In creating Brixx Wood Fired Pizza, the owners sought to combine an upscale dining experience with tasty casual food, and so they came up with a foolproof formula: wood-fired brick ovens plus craft beers and microbrews. The ovens are used to create more than 22 specialty pizzas that come adorned with traditional Italian-style toppings or fun twists such as buffalo chicken, pimento cheese, or classic Thai flavors. To cater to everyone, they prepare their pies with traditional, whole-wheat, or gluten-free crust and aim to always have vegan cheese in the kitchen.
Just Pizza—family-owned for two generations—houses an old-fashioned brick oven, which slowly bakes hand-tossed pies to a chewy, crispy finish that occupies a happy medium between thin crust and deep dish. On February 5, the sports-minded staff supplies get-togethers with enough party fare to fuel marathon cheering sessions or celebrations lasting one hour for each year the president—the first president—has aged. Two large pies support a duo of toppings—such as pepperoni, hot dogs, or jalapenos—under a turf of stringy, gooey mozzarella. Between slices, guests can run routes around their fellow diners while clutching a basket of cheesy breadsticks and diving toward frosty two-liters of soda sitting on the table.
Flat-screen TVs display the game at Corner Slice's wood-paneled bar, where 10 bottled brews and 14 drafts, such as SweetWater IPA and Duck-Rabbit milk stout, fuel game-day cheers. Specialty pizzas including the Archer—with roasted red-pepper sauce, chicken, bacon, and red onions—anchor the menu (diners can also build their own or order by the slice). Though appetizers include sports-bar classics such as chicken wings and potato skins, the kitchen also sends forth innovative starters, such as baked breaded mac ‘n’ cheese bites and three flavors of crab dip. Patrons are welcome to munch oven-toasted subs, saucy wings, and pita wraps out on the patio tables, which are shaded from the jealous stares of passing birds by umbrellas.
Back in 1974, three undergrad friends in Atlanta, Georgia had a simple objective: to find a creative, progressive environment where they could enjoy the college staples of pizza and beer. When their search concluded without a spot they loved, the trio decided to open their own eclectic pizza joint in a beat-up building near the Georgia Tech campus. Today, their psychedelic pizza restaurant has locations throughout the US, with each eschewing a cookie-cutter feel by creating its own unique vibe.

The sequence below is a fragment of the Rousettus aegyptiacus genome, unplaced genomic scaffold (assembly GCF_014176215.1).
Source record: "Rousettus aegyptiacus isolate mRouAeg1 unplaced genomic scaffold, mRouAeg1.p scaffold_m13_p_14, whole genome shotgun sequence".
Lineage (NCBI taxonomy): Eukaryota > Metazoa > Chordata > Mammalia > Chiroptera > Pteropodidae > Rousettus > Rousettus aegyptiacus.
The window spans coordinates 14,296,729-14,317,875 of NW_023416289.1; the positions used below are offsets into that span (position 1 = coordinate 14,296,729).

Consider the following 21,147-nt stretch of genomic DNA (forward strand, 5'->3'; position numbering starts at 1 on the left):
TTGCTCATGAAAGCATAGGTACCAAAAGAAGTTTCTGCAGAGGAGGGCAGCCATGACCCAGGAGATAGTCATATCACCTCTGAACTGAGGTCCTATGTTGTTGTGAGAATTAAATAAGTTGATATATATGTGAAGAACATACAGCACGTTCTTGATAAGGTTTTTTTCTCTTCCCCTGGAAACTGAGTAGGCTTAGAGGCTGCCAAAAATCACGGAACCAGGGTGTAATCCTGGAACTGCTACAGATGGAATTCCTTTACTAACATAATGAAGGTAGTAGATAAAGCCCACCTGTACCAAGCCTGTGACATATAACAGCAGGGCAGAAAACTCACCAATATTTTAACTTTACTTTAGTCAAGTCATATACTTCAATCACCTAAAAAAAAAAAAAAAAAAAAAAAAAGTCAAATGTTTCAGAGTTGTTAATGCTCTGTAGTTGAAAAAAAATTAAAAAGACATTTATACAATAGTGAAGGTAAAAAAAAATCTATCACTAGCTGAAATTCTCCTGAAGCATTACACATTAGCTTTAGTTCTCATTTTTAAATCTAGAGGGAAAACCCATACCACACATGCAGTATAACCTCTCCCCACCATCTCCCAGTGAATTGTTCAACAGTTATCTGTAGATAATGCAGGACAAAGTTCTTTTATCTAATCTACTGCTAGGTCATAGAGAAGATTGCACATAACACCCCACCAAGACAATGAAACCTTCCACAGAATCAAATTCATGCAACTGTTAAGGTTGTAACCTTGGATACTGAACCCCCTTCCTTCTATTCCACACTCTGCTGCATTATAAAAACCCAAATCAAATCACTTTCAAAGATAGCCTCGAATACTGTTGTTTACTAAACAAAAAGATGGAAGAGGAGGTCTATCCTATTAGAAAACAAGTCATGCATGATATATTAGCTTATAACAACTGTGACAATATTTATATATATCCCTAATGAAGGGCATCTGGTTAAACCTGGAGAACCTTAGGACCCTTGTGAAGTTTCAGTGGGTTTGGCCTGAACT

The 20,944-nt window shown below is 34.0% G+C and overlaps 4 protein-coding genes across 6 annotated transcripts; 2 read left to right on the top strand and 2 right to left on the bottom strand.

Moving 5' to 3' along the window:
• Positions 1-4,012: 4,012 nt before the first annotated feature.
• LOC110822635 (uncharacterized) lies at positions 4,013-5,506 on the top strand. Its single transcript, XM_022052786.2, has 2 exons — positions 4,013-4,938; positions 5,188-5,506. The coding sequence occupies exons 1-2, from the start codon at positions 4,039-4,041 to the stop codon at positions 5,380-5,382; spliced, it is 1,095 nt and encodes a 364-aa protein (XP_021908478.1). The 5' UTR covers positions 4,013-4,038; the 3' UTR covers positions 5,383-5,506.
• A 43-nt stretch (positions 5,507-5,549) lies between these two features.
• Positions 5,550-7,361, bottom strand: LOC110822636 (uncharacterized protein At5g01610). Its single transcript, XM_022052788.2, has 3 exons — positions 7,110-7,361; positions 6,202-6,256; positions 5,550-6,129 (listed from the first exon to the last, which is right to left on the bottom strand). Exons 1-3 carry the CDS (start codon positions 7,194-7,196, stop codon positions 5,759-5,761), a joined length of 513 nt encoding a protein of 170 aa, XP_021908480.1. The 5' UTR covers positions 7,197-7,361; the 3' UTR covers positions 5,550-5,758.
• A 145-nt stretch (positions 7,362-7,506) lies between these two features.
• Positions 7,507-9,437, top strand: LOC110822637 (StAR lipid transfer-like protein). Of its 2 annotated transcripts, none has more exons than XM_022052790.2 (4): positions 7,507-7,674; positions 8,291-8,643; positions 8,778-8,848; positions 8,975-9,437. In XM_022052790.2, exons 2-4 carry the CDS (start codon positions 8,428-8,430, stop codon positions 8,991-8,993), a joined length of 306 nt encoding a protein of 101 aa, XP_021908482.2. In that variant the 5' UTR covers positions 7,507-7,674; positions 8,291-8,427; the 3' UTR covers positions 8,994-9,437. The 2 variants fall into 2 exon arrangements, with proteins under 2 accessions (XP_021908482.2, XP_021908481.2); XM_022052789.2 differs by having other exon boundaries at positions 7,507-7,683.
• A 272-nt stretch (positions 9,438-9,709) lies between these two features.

The chefs specialize in gourmet pizzas, which come in eclectic flavors such as blue cheese, shrimp, and andouille sausage or chicken, cucumbers, and Thai chili sauce. Also on the menu are hearty, crusty hoagies and calzones, each with customizable options that allow clients to try out pairing ideas or see if tempeh and meatballs can coexist without canceling out all of existence itself. The shop caters to a range of dietary restrictions, offering seven styles of tofu and tempeh and vegan cheese, as well as gluten-free crusts and dough. Meals can be paired with any of the shop’s craft brews, and patrons who finish every variety receive an engraved mug, discounts, and a handshake from an employee dressed as Adolph Coors.
The pies at Tomato Jake’s Pizzeria have whimsical names that play off of pop-culture mafiosos and hint at fistfuls of grilled italian sausage, pepperoni, and crumbled meatballs. Fresh basil, sun-dried tomatoes, feta cheese, and other toppings further cement ties to Italy, and forks twirl in plates of pasta and fresh garlic. In the kitchen, cooks prep party platters of subs, and the shop’s calzones brim with baby spinach, roma tomatoes, and virgin olive oil like the briefcase of a fake lawyer.
The Loop Pizza Grill’s founders, Mike and Terry Schneider, can credit a failed restaurant for the success of their current franchise. Though their first eatery, Applejacks, successfully drew crowds in Jacksonville, Florida, the couple hit a speed bump when they decided to open a second location. Unable to attract a following, it quickly closed, leaving them with restaurant equipment, debt, and a surplus of anxiety. Rather than accept defeat, the Schneiders instead thought of a new business plan, and with it, a new restaurant. Soon after, they opened The Loop Pizza Grill, a casual but upscale restaurant where customers could enjoy the convenience of fast food but with quality service—and absolutely no paper plates or plastic utensils. Named in honor of Chicago’s financial district—and Terry’s hometown—The Loop quickly expanded into new locations, and now has 20 restaurants across three different states. The Schneiders credit their continued success to a different way of thinking. Says Mike: “The key was that we simply asked, ‘What kind of restaurant would we like to take our family to?’ We wanted a place where hungry kids and discriminating gourmets would both leave happy.”